The problem with your glyph statistics is that they are based on mould counts employed by the Monotype hot metal typesetters.
The Monotype system was capable of extensive kerning, and therefore many glyphs were constructed from the elements provided by the moulds at the time of composition. The Monotype list of elements therefore comprises:
1.. Full characters which are either basic or could not be composed satisfactorily by the system for whatever reason. These might properly be described as glyphs
2.. Elements which were combined either with the first set, or with one another, to create glyphs, or approximations to glyphs at the time of casting. These cannot really be considered to be glyphs, as such.
However, if one allows that these elements are glyphs, the real number of glyphs employed by Monotype was limited by the matrix case: before 1962 to 225 sorts, and subsequently to 272 sorts. Although additional sorts might be available, they could only be used by substitution with another sort prior to any actual typesetting.
More recent Monotype code pages for Bengali seem to be around 450 elements, which are combined with floating elements to create text.
To date all Indic script composition has been pretty much limited by technology. Taking Bengali as an example, Figgins, around 1826, employed 370 sorts, many of which are kerning versions of other sorts, allowing the composition either of consonant-vowel combinations or approximations to complex conjuncts which were insufficiently common to warrant the creation of separate punches. But again, a number of his sorts exist only to allow the incorporation of combinations which could not be produced by the technology of the time.
Our recent revision of the Linotype Bengali code page extends to a font of some 980 elements. 136 of these are differently spaced floating elements, such vowel signs and chandrabindus, which have no meaning separate from the main characters to which they may be attached, and which would be omitted from an opentype version. It also includes 146 characters which duplicate the Unicode encoded Bengali characters, which is required for current technological reasons - Microsoft's Office XP does not allow the display of Unicode encode Bengali characters in the font, or at the size which is expected. So the "real" number of elements is 698. (I may also add that we have had to produce alternative versions of the same fonts in which non-spacing elements actually space quite considerably, because of the very strange behaviour of Microsoft's Internet Explorer 5.5, so the glyph count is larger than the 980 - another case of technology determining counts).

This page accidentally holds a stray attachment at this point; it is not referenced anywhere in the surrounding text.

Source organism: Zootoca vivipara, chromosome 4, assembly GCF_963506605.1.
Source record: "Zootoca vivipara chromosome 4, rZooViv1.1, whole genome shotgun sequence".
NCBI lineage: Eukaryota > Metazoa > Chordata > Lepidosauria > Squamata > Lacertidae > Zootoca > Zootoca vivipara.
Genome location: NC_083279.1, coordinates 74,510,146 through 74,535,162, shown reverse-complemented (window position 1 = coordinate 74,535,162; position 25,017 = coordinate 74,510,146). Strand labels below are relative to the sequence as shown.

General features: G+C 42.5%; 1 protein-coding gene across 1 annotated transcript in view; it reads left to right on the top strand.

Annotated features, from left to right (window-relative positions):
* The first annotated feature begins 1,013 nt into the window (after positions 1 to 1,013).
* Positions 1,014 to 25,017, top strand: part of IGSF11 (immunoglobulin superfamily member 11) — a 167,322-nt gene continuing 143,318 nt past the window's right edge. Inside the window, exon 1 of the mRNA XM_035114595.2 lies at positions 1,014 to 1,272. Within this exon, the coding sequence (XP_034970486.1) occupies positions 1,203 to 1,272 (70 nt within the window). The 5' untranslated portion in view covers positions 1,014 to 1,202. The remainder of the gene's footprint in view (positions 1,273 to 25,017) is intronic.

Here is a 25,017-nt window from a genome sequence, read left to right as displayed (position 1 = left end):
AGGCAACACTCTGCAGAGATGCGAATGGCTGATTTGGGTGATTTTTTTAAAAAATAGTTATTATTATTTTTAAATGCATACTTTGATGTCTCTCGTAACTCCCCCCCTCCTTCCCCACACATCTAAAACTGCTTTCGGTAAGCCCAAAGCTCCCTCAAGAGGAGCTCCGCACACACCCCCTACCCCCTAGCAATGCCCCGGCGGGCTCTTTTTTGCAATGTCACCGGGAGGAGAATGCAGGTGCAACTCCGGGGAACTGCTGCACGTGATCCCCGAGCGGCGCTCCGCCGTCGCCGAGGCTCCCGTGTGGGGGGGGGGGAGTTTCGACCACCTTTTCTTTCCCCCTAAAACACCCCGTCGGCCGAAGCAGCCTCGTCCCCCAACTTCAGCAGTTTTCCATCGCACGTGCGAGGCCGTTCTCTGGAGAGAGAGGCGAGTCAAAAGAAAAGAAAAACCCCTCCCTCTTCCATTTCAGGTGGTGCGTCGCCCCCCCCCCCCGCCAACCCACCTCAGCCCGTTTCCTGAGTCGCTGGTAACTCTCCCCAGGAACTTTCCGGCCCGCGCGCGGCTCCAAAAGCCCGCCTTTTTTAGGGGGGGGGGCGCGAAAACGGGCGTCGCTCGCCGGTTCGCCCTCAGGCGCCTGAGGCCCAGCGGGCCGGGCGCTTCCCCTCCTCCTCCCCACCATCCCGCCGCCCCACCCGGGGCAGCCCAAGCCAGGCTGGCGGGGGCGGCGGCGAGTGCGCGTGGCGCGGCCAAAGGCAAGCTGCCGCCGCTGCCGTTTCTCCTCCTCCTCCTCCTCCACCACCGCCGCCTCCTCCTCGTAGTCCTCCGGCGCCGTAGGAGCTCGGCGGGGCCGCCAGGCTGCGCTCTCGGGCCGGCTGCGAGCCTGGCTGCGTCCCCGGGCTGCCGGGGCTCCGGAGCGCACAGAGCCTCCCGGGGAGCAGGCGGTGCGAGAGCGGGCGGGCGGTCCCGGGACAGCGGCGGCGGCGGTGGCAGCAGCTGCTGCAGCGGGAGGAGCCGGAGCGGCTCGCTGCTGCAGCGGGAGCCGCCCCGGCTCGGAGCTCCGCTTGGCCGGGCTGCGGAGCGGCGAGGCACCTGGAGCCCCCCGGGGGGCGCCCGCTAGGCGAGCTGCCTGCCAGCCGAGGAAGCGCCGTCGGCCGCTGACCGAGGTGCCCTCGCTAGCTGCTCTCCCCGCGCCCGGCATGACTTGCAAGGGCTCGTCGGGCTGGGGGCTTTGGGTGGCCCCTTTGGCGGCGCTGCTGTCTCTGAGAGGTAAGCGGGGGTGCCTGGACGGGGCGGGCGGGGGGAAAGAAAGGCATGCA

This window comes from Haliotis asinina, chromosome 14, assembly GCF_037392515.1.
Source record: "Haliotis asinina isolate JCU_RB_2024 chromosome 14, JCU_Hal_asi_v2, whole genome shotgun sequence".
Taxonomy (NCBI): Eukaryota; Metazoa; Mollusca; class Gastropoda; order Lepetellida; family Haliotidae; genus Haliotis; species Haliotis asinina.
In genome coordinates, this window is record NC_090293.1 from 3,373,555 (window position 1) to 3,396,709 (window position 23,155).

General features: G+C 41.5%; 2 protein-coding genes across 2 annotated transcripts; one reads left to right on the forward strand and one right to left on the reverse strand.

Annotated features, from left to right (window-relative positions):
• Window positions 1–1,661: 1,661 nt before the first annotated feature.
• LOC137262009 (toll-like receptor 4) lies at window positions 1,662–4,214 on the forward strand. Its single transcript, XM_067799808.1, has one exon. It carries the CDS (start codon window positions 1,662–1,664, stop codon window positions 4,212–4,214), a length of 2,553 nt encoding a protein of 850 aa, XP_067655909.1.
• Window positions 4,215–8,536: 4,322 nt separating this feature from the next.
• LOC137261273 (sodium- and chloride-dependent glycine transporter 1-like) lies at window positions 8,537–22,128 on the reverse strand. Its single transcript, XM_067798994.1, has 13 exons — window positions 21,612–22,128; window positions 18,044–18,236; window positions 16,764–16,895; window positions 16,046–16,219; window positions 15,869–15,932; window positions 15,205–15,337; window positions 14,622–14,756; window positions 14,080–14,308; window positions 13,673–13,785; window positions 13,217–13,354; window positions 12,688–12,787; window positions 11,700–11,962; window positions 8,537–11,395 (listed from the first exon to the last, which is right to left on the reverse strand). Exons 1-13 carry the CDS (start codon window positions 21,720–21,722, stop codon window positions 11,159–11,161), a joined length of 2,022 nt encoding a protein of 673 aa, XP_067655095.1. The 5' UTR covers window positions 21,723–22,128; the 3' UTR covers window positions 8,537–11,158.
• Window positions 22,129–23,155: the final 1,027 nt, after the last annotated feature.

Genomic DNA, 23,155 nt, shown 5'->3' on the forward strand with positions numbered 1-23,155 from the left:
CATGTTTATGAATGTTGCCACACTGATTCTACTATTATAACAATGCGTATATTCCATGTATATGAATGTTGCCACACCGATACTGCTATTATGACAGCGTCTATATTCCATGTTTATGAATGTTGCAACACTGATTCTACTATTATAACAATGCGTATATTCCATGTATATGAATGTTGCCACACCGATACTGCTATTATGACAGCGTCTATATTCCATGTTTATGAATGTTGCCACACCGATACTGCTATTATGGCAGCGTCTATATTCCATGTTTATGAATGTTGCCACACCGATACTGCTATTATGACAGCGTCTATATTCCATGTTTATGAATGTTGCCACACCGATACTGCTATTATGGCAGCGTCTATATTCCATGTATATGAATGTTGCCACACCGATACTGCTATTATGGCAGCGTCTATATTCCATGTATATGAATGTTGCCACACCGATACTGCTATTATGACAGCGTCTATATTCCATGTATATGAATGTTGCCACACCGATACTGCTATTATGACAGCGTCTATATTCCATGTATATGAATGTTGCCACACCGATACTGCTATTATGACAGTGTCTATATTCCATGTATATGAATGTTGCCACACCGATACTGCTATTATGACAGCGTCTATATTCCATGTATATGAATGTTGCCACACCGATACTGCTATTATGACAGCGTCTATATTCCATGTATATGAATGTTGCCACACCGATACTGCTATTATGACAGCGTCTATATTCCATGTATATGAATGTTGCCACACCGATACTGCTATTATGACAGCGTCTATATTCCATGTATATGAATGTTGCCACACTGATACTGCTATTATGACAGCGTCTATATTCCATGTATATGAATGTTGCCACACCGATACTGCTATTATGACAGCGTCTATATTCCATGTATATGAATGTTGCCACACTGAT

Turning to Devanagari, our researches indicate that the total number of script units (In Unicode terms, combinations of consonants, halants, vowel signs and other signs), excluding the Unicode characters in the range 0951 to 0954, in use is around the 5550 mark. It is actually greater than this, since there are a number of characters relating to Sanskrit sandhi for which we do not have any conjunct-vowel statistics.
In principle, all these should be regarded as glyphs, though few fonts are likely to implement them all (the slaves in this context needing to be human beings, since the issue of the spacing and modification of a smaller number of base elements to produce all these glyphs is an aesthetic rather than a mechanical problem)
I have also not included in the count the many variant forms of glyphs which occur as result of differences in formulation for particular combinations.
(I have also excluded the rather large number of glyphs which are to be found in the Mangal font supplied by Microsoft, but which seem to be there purely because of a rather strange and literal interpretation of the Unicode Devanagari shaping rules, on the grounds that these glyphs exist only in the font, and would never be used in text.)
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